Sex, Lies & Audiotape
Pantheon, $26.95, 448 pp.
In a brilliant takedown of the TV series Mad Men in the New York Reivew of Books, Daniel Mendelsohn condemned what many take to be the show’s main strength: its supposed fidelity to the historical period it represents. “In Mad Men,” Mendelsohn wrote, “everyone chain-smokes, every executive starts drinking before lunch, every man is a chauvinist pig.” Mendelsohn wasn’t saying that people actually didn’t smoke that much in the 1960s (they did), nor that sexism wasn’t systemic and largely unquestioned (it was). Rather, he argued that the show sets up a false dichotomy between the past and the present that can’t help but redound to our credit. If the best art startles us into self-recognition, then Mad Men lulls us into moral complacency: we watch the show and smugly think to ourselves, “Thank God we’re not like that anymore.”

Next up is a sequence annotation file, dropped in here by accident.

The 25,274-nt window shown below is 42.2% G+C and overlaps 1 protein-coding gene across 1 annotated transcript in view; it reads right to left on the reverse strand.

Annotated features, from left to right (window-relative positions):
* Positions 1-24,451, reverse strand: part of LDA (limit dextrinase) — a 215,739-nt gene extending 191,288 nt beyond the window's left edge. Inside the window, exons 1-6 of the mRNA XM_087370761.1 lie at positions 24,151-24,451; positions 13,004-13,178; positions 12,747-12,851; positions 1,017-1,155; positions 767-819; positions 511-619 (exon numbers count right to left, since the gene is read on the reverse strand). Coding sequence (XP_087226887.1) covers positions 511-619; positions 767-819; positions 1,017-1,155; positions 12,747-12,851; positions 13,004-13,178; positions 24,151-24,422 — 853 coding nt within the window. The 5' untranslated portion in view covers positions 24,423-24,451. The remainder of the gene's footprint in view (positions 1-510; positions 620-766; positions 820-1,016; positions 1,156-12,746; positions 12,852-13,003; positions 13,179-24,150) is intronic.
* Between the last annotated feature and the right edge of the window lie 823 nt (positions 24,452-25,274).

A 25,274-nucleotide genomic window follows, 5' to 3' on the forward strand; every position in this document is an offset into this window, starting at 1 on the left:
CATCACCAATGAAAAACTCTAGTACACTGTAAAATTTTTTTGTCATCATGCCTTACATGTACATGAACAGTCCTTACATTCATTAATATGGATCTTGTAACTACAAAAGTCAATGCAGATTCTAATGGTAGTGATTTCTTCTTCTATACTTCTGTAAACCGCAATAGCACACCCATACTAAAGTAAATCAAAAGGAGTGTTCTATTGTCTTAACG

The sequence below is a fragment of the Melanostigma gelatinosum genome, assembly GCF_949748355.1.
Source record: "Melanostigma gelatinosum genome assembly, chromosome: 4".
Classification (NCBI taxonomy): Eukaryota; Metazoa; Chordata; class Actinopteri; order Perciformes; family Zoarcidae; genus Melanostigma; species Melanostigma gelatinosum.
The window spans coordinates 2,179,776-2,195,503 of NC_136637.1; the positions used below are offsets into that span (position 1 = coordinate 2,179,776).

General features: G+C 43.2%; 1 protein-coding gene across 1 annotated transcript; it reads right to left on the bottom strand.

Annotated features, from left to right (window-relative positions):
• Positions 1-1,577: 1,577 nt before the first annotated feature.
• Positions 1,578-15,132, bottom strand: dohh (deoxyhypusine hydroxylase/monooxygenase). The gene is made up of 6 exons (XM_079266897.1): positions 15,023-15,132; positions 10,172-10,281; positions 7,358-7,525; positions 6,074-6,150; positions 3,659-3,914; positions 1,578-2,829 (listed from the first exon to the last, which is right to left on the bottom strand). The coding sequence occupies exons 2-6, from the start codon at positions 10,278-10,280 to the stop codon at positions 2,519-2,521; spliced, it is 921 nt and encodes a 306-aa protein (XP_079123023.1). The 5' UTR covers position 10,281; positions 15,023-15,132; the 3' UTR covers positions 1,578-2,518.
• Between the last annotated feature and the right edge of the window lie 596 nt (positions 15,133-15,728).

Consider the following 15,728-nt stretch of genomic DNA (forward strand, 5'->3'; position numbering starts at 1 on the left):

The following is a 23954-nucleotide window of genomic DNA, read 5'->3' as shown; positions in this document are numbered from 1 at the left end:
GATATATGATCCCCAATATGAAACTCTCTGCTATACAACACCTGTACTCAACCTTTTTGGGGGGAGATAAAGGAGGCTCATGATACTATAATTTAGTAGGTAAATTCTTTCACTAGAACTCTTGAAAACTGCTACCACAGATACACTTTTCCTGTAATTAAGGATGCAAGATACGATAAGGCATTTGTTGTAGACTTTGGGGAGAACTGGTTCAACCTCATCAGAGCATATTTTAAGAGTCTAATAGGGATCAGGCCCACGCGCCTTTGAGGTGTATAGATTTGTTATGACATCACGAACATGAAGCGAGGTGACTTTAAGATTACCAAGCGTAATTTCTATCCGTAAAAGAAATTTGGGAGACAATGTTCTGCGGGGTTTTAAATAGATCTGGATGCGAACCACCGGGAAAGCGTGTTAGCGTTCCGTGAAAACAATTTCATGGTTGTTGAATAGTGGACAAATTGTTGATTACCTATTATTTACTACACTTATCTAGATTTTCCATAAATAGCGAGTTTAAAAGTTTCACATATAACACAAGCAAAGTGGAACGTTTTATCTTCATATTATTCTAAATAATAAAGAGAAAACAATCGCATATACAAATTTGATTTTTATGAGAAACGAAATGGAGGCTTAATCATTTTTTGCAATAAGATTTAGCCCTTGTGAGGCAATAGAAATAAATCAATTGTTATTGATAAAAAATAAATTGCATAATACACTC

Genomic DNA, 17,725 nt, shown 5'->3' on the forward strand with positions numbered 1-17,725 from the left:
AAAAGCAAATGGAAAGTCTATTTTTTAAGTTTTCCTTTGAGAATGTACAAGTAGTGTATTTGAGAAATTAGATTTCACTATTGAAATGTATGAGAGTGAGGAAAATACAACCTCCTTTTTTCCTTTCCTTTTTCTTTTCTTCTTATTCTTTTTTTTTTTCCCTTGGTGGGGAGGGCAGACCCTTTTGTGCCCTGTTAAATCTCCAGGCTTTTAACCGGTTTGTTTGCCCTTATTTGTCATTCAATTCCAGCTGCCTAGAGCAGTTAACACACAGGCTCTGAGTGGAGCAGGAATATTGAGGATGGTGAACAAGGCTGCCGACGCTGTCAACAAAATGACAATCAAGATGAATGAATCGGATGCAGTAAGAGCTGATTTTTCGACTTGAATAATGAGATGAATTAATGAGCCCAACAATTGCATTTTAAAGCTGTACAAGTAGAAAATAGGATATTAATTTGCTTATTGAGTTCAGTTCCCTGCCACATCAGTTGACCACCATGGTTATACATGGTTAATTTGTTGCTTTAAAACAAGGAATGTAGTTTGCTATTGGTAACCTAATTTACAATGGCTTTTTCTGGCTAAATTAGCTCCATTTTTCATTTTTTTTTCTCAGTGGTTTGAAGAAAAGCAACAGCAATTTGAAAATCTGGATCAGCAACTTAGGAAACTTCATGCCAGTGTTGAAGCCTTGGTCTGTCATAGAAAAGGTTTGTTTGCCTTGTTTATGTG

This challenge—how to represent the past faithfully, without either idealization or condescension—faces all writers of historical fiction, and it is a challenge that the novelist Thomas Mallon has largely met throughout his career. Mallon, a former professor of English and a regular contributor to the New Yorker, is one of America’s most accomplished historical novelists. He tends to focus on significant events in the nation’s past—the aftermath of the Lincoln assassination, for example, or the 1948 presidential election—showing how these events...
To read the rest of this article please login or become a subscriber.
About the Author
Anthony Domestico is an assistant professor of literature at Purchase College, SUNY. His book on poetry and theology in the modernist period is forthcoming from Johns Hopkins University Press.